Arizona Immigration bill signed by Jan Brewer

Friday, January 4th, 2013 By

Jan Brewer, Governor of Arizona

Arizona Governor Jan Brewer has signed the controversial Arizona immigration bill into law. From Wikimedia Commons.

Arizona Governor Jan Brewer has signed Arizona Senate Bill 1070, the Arizona immigration bill, making it the new Arizona immigration law.  The law is hotly contested by many people, including the President of the United States.  It is alleged the law mandates racial profiling be perpetrated by police and fosters legally sanctioned racism.  The governor was also called upon by government officials of Mexico to not sign the bill, as they believe it is discriminatory.  This isn’t the first time that immigration legislature has taken on a single ethnic group, but Arizona still puts more quick cash into immigration law enforcement than many other states.

Jan Brewer signs Arizona immigration law

Arizona Governor Jan Brewer signed SB 1070 into law, making the controversial immigration bill into Arizona immigration law.  Critics of Arizona Senate Bill 1070 included several Latino members of Congress, several officials of the Catholic Church, the American Civil Liberties Union, and the President of the United States.  Any cash advance used in the campaign to get it vetoed has been in vain, however, as Brewer signed into law one of perhaps the toughest immigration bills in living memory.  She defended the bill, from the New York Times, as a “tool to solve a crisis we did not create and the federal government has refused to fix.”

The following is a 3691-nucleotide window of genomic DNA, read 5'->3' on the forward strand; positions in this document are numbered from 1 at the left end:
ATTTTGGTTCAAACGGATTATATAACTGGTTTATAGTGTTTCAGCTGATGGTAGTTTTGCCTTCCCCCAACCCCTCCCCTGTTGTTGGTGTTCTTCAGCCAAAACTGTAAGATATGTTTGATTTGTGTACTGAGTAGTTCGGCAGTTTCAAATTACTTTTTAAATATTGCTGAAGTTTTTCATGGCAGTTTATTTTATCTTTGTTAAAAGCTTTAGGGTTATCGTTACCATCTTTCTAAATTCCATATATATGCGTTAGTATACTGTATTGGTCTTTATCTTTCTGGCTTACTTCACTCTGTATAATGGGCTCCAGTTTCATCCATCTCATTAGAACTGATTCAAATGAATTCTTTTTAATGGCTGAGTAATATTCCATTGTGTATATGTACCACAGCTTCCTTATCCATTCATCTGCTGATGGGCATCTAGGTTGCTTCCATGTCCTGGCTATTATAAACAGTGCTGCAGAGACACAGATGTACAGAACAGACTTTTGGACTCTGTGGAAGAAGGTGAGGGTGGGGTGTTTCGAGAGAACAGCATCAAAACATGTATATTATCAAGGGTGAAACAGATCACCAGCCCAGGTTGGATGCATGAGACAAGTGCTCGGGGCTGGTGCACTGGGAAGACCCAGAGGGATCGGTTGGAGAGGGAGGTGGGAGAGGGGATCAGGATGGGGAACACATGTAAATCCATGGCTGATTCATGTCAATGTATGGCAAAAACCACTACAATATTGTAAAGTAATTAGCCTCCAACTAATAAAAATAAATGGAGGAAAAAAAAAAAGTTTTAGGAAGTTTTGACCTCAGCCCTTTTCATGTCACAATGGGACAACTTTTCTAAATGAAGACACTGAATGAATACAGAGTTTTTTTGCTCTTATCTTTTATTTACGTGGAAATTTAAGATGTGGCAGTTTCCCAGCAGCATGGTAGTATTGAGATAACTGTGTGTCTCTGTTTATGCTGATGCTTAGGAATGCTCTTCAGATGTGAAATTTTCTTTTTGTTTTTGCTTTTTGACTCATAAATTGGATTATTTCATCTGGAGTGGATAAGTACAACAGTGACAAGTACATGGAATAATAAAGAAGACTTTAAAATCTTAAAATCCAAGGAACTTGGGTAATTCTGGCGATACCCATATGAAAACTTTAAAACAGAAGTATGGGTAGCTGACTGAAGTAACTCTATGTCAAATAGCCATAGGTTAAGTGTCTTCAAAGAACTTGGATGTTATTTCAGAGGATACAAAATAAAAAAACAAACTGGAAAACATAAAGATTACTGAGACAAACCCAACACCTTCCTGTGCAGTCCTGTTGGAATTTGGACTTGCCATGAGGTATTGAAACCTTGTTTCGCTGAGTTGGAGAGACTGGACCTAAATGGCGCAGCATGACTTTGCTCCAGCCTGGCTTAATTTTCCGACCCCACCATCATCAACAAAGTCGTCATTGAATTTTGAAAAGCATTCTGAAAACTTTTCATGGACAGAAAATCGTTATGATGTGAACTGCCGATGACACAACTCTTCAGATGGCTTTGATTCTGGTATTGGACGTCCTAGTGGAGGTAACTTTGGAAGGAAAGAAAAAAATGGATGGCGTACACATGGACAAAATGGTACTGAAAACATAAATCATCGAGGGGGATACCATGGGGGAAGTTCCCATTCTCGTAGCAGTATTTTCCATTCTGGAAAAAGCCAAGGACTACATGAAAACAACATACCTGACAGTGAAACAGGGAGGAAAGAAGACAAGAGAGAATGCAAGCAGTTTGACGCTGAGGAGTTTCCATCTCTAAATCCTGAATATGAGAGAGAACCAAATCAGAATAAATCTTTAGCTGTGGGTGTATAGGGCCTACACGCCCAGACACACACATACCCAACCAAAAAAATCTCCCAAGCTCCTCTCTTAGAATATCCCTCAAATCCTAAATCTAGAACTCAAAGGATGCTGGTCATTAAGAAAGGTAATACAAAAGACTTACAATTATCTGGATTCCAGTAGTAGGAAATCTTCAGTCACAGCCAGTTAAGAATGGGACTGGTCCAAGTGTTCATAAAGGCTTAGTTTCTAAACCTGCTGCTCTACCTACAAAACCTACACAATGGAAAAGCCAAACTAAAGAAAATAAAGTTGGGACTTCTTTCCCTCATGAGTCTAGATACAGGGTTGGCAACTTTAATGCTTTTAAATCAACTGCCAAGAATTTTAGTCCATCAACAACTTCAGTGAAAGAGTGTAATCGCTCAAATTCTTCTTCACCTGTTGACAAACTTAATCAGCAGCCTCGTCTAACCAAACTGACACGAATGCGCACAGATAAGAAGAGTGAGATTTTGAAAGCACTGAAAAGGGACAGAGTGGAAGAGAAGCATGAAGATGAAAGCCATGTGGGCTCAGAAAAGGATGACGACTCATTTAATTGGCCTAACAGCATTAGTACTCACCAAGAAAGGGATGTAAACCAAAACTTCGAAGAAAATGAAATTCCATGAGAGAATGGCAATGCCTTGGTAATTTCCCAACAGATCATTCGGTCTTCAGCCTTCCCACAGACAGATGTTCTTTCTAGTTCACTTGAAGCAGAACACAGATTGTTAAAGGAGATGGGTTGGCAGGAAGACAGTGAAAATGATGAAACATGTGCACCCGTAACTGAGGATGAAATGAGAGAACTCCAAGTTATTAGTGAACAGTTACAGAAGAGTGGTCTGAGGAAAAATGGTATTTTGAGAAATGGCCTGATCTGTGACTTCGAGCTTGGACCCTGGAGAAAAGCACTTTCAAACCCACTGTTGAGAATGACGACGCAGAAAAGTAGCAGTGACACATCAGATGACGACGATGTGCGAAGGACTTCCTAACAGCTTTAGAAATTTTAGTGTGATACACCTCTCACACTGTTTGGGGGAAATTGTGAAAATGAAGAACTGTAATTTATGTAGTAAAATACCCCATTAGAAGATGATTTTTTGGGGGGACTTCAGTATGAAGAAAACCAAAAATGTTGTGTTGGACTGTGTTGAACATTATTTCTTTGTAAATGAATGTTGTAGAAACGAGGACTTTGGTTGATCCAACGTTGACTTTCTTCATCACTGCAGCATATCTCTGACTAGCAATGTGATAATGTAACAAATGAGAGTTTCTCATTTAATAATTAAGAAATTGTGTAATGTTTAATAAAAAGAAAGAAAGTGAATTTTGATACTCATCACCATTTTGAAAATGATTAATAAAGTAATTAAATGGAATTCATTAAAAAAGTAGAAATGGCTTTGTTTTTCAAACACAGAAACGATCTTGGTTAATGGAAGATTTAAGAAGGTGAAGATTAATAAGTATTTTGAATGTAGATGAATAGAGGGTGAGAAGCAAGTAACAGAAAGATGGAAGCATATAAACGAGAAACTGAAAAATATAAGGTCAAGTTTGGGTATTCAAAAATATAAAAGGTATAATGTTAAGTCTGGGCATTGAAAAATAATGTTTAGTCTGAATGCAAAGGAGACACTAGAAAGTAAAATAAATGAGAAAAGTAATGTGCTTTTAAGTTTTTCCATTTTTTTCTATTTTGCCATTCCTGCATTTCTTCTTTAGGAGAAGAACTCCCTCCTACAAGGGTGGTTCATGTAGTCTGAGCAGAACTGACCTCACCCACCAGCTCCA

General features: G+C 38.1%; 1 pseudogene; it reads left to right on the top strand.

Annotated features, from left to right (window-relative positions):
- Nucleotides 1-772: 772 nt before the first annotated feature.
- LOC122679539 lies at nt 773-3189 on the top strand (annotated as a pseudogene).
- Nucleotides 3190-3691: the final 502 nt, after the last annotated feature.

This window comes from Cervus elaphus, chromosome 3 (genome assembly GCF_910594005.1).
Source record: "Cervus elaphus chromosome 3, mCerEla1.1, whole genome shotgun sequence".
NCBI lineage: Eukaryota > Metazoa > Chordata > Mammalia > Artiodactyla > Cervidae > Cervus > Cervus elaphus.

What does the immigration bill actually do?

A CNN post covers the features of bill. Among them are that it requires any and all immigrants in the state of Arizona to carry their identification papers on them at all times. It will also give greater leeway for law enforcement officials. Police officers in Arizona will also be required to ask for identification and alien documentation on any individual suspected of being an illegal immigrant.  There will also be greater sanctions against those who hire or knowingly transport illegal immigrants.

Not the first nor likely the last

Harsh immigration bill after bill has gone through before.  Arizona experiences more illegal immigration than many others. (Granted, Arizona used to be Mexican territory and Native American territory before that.)  Governor Jan Brewer believes she has done the right thing for her state, but the bill seems to give far more leeway than may be justifiable, and if used improperly, could open the door to tyranny, according to its critics.  The impact of the new Arizona immigration law will remain to be seen, and there may be a constitutional or jurisdictional challenge.

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